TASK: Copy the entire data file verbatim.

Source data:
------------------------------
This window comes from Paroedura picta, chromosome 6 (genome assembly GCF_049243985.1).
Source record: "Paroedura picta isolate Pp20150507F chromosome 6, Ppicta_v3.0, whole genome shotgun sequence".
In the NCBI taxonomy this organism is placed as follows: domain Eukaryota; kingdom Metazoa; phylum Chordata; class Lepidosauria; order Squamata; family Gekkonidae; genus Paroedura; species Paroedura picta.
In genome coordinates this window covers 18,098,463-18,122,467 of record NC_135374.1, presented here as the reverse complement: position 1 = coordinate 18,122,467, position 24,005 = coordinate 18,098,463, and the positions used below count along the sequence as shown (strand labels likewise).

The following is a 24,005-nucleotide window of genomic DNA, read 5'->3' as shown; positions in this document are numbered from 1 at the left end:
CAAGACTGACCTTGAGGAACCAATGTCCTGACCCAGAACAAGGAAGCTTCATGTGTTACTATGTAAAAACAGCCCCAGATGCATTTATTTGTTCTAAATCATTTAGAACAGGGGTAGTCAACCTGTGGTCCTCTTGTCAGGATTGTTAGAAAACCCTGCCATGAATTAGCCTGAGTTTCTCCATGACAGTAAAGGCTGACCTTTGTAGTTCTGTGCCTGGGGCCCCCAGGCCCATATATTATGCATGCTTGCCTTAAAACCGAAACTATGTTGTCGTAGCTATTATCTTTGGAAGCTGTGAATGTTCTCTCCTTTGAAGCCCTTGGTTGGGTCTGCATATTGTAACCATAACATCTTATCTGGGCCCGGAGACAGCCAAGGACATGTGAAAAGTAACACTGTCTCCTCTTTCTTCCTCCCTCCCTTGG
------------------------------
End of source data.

This window comes from Paroedura picta, chromosome 6 (genome assembly GCF_049243985.1).
Source record: "Paroedura picta isolate Pp20150507F chromosome 6, Ppicta_v3.0, whole genome shotgun sequence".
In the NCBI taxonomy this organism is placed as follows: domain Eukaryota; kingdom Metazoa; phylum Chordata; class Lepidosauria; order Squamata; family Gekkonidae; genus Paroedura; species Paroedura picta.
In genome coordinates this window covers 18,098,463-18,122,467 of record NC_135374.1, presented here as the reverse complement: position 1 = coordinate 18,122,467, position 24,005 = coordinate 18,098,463, and the positions used below count along the sequence as shown (strand labels likewise).

The following is a 24,005-nucleotide window of genomic DNA, read 5'->3' as shown; positions in this document are numbered from 1 at the left end:
CAAGACTGACCTTGAGGAACCAATGTCCTGACCCAGAACAAGGAAGCTTCATGTGTTACTATGTAAAAACAGCCCCAGATGCATTTATTTGTTCTAAATCATTTAGAACAGGGGTAGTCAACCTGTGGTCCTCTTGTCAGGATTGTTAGAAAACCCTGCCATGAATTAGCCTGAGTTTCTCCATGACAGTAAAGGCTGACCTTTGTAGTTCTGTGCCTGGGGCCCCCAGGCCCATATATTATGCATGCTTGCCTTAAAACCGAAACTATGTTGTCGTAGCTATTATCTTTGGAAGCTGTGAATGTTCTCTCCTTTGAAGCCCTTGGTTGGGTCTGCATATTGTAACCATAACATCTTATCTGGGCCCGGAGACAGCCAAGGACATGTGAAAAGTAACACTGTCTCCTCTTTCTTCCTCCCTCCCTTGG